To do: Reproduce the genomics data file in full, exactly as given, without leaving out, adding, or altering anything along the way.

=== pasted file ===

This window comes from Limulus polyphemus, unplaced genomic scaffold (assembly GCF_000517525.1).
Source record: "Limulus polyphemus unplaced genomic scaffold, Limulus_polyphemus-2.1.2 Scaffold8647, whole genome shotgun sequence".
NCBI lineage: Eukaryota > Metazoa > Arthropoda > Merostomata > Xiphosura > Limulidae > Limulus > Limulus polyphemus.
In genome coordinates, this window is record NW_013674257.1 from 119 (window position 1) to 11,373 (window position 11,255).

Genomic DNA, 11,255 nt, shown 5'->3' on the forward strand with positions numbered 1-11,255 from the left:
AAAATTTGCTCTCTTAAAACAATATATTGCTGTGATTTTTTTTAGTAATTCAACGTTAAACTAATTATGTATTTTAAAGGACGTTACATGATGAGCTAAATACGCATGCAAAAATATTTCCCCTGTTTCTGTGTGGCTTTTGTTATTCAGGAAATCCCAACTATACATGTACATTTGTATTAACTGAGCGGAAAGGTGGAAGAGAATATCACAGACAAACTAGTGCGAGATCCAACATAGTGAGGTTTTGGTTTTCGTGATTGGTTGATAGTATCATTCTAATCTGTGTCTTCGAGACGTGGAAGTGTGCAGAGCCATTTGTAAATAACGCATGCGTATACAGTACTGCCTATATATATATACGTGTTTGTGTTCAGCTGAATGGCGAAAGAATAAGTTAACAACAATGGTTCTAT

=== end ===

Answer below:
This window comes from Limulus polyphemus, unplaced genomic scaffold (assembly GCF_000517525.1).
Source record: "Limulus polyphemus unplaced genomic scaffold, Limulus_polyphemus-2.1.2 Scaffold8647, whole genome shotgun sequence".
NCBI lineage: Eukaryota > Metazoa > Arthropoda > Merostomata > Xiphosura > Limulidae > Limulus > Limulus polyphemus.
In genome coordinates, this window is record NW_013674257.1 from 119 (window position 1) to 11,373 (window position 11,255).

Genomic DNA, 11,255 nt, shown 5'->3' on the forward strand with positions numbered 1-11,255 from the left:
AAAATTTGCTCTCTTAAAACAATATATTGCTGTGATTTTTTTTAGTAATTCAACGTTAAACTAATTATGTATTTTAAAGGACGTTACATGATGAGCTAAATACGCATGCAAAAATATTTCCCCTGTTTCTGTGTGGCTTTTGTTATTCAGGAAATCCCAACTATACATGTACATTTGTATTAACTGAGCGGAAAGGTGGAAGAGAATATCACAGACAAACTAGTGCGAGATCCAACATAGTGAGGTTTTGGTTTTCGTGATTGGTTGATAGTATCATTCTAATCTGTGTCTTCGAGACGTGGAAGTGTGCAGAGCCATTTGTAAATAACGCATGCGTATACAGTACTGCCTATATATATATACGTGTTTGTGTTCAGCTGAATGGCGAAAGAATAAGTTAACAACAATGGTTCTAT